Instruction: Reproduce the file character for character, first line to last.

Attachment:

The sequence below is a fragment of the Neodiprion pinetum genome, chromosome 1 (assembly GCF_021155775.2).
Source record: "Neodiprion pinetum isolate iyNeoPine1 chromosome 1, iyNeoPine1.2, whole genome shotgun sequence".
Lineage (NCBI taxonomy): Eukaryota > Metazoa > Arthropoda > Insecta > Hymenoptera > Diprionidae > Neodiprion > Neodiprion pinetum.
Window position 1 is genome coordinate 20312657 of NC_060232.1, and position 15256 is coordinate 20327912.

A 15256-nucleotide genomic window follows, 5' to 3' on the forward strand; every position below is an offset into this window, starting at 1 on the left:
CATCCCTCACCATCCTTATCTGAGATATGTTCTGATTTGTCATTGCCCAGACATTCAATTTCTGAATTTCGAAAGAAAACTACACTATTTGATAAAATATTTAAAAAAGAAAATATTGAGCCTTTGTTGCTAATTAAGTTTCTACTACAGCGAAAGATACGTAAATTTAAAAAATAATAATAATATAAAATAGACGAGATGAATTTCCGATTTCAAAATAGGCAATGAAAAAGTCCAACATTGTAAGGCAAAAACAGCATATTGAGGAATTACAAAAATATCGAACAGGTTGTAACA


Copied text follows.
The sequence below is a fragment of the Neodiprion pinetum genome, chromosome 1 (assembly GCF_021155775.2).
Source record: "Neodiprion pinetum isolate iyNeoPine1 chromosome 1, iyNeoPine1.2, whole genome shotgun sequence".
Lineage (NCBI taxonomy): Eukaryota > Metazoa > Arthropoda > Insecta > Hymenoptera > Diprionidae > Neodiprion > Neodiprion pinetum.
Window position 1 is genome coordinate 20312657 of NC_060232.1, and position 15256 is coordinate 20327912.

A 15256-nucleotide genomic window follows, 5' to 3' on the forward strand; every position below is an offset into this window, starting at 1 on the left:
CATCCCTCACCATCCTTATCTGAGATATGTTCTGATTTGTCATTGCCCAGACATTCAATTTCTGAATTTCGAAAGAAAACTACACTATTTGATAAAATATTTAAAAAAGAAAATATTGAGCCTTTGTTGCTAATTAAGTTTCTACTACAGCGAAAGATACGTAAATTTAAAAAATAATAATAATATAAAATAGACGAGATGAATTTCCGATTTCAAAATAGGCAATGAAAAAGTCCAACATTGTAAGGCAAAAACAGCATATTGAGGAATTACAAAAATATCGAACAGGTTGTAACA